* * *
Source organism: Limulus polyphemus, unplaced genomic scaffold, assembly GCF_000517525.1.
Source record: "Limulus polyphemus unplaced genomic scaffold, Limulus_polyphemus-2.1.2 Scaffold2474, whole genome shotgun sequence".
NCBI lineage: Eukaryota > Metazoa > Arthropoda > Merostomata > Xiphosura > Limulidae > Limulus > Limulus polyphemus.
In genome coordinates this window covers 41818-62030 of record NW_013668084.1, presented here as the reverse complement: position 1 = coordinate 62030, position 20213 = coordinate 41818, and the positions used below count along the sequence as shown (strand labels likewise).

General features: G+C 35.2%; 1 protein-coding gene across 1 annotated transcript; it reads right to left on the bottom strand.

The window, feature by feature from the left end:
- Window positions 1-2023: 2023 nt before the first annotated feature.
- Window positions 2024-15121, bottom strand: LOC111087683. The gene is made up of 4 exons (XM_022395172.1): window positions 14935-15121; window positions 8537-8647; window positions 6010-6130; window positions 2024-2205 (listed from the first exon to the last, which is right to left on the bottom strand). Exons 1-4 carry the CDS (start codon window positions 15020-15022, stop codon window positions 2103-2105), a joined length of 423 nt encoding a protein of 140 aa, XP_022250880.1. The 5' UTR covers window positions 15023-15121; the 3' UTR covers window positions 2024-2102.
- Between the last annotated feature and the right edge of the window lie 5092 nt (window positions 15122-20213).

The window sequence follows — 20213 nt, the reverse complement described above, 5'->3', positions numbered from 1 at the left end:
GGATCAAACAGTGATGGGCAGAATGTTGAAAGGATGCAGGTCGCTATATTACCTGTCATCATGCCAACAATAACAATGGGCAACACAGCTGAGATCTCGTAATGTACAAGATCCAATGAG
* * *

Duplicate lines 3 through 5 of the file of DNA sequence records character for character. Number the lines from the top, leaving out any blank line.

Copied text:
NCBI lineage: Eukaryota > Metazoa > Arthropoda > Merostomata > Xiphosura > Limulidae > Limulus > Limulus polyphemus.
In genome coordinates this window covers 41818-62030 of record NW_013668084.1, presented here as the reverse complement: position 1 = coordinate 62030, position 20213 = coordinate 41818, and the positions used below count along the sequence as shown (strand labels likewise).

General features: G+C 35.2%; 1 protein-coding gene across 1 annotated transcript; it reads right to left on the bottom strand.